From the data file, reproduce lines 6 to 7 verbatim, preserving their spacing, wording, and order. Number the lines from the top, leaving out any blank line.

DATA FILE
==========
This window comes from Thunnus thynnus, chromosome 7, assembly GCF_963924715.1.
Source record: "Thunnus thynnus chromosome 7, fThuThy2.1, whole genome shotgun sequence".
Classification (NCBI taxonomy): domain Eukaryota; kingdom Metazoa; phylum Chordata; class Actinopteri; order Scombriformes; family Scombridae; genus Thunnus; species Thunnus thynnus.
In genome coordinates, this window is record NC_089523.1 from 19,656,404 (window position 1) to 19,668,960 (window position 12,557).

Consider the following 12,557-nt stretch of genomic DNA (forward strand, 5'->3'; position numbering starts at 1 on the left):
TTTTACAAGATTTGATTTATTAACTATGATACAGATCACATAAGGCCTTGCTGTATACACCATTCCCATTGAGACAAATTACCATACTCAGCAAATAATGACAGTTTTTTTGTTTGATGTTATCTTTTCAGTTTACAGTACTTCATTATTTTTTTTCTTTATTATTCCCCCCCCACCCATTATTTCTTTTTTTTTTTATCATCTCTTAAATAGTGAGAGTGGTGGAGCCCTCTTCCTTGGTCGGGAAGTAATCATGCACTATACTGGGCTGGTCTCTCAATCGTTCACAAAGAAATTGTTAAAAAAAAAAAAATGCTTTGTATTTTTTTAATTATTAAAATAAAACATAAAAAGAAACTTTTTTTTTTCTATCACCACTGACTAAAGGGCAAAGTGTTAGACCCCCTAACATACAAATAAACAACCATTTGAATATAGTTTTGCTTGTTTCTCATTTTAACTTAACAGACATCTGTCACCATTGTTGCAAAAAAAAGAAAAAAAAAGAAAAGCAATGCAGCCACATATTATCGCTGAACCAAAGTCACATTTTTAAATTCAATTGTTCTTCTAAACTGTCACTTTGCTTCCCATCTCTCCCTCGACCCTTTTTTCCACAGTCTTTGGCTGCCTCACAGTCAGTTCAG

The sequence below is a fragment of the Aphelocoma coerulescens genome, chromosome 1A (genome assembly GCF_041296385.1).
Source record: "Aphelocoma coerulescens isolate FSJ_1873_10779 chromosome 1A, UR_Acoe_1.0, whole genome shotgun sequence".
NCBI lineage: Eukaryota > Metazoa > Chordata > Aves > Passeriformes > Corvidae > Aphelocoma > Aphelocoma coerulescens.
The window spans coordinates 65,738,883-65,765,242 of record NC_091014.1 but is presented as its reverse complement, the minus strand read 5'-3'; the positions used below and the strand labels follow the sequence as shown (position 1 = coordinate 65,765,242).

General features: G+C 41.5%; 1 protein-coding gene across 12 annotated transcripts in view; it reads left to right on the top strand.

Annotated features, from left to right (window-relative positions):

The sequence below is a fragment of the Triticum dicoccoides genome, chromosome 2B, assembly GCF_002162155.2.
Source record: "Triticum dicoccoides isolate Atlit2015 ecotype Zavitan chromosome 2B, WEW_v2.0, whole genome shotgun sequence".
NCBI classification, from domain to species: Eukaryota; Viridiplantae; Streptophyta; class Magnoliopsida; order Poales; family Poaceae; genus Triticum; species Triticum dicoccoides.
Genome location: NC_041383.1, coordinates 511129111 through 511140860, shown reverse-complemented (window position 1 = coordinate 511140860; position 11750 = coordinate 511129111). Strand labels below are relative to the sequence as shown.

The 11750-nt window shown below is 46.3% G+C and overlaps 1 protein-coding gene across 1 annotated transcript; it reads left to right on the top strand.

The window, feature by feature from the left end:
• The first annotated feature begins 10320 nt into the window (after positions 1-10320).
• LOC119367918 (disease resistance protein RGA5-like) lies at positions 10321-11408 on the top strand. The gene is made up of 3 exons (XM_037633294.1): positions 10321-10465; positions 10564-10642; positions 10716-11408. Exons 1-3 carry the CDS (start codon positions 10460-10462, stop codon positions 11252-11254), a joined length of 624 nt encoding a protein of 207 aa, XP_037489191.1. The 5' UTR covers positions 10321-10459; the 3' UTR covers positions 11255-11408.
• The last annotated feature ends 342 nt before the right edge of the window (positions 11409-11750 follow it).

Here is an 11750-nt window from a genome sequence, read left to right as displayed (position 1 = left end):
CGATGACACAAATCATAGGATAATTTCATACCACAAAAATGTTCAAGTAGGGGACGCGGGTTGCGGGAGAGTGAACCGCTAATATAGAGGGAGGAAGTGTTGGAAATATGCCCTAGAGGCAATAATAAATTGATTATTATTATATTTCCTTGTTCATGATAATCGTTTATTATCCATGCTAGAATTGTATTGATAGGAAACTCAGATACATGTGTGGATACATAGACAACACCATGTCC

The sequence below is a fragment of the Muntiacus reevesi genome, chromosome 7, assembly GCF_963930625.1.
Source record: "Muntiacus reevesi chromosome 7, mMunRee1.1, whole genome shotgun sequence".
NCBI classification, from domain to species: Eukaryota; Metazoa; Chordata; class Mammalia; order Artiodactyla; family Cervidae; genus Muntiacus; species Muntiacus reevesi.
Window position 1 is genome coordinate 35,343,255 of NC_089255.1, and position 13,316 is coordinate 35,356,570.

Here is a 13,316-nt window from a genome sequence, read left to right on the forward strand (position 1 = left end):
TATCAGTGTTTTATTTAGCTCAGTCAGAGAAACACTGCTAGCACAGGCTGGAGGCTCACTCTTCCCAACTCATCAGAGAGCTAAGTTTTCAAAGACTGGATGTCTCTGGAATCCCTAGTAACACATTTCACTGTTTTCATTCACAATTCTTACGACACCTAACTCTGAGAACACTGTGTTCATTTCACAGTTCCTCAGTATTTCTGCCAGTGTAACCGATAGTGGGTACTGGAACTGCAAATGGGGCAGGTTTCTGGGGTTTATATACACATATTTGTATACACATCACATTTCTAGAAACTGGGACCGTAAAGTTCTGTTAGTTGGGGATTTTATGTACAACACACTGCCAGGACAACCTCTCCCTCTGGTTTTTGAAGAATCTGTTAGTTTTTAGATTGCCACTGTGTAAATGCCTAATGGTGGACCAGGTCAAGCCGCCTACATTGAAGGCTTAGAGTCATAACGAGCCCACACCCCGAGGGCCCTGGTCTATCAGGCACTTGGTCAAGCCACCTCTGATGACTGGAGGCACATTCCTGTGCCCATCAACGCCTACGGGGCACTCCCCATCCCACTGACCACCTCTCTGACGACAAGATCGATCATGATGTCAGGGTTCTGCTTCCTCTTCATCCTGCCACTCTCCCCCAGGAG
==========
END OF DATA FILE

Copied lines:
TTTTACAAGATTTGATTTATTAACTATGATACAGATCACATAAGGCCTTGCTGTATACACCATTCCCATTGAGACAAATTACCATACTCAGCAAATAATGACAGTTTTTTTGTTTGATGTTATCTTTTCAGTTTACAGTACTTCATTATTTTTTTTCTTTATTATTCCCCCCCCACCCATTATTTCTTTTTTTTTTTATCATCTCTTAAATAGTGAGAGTGGTGGAGCCCTCTTCCTTGGTCGGGAAGTAATCATGCACTATACTGGGCTGGTCTCTCAATCGTTCACAAAGAAATTGTTAAAAAAAAAAAAATGCTTTGTATTTTTTTAATTATTAAAATAAAACATAAAAAGAAACTTTTTTTTTTCTATCACCACTGACTAAAGGGCAAAGTGTTAGACCCCCTAACATACAAATAAACAACCATTTGAATATAGTTTTGCTTGTTTCTCATTTTAACTTAACAGACATCTGTCACCATTGTTGCAAAAAAAAGAAAAAAAAAGAAAAGCAATGCAGCCACATATTATCGCTGAACCAAAGTCACATTTTTAAATTCAATTGTTCTTCTAAACTGTCACTTTGCTTCCCATCTCTCCCTCGACCCTTTTTTCCACAGTCTTTGGCTGCCTCACAGTCAGTTCAG

The sequence below is a fragment of the Aphelocoma coerulescens genome, chromosome 1A (genome assembly GCF_041296385.1).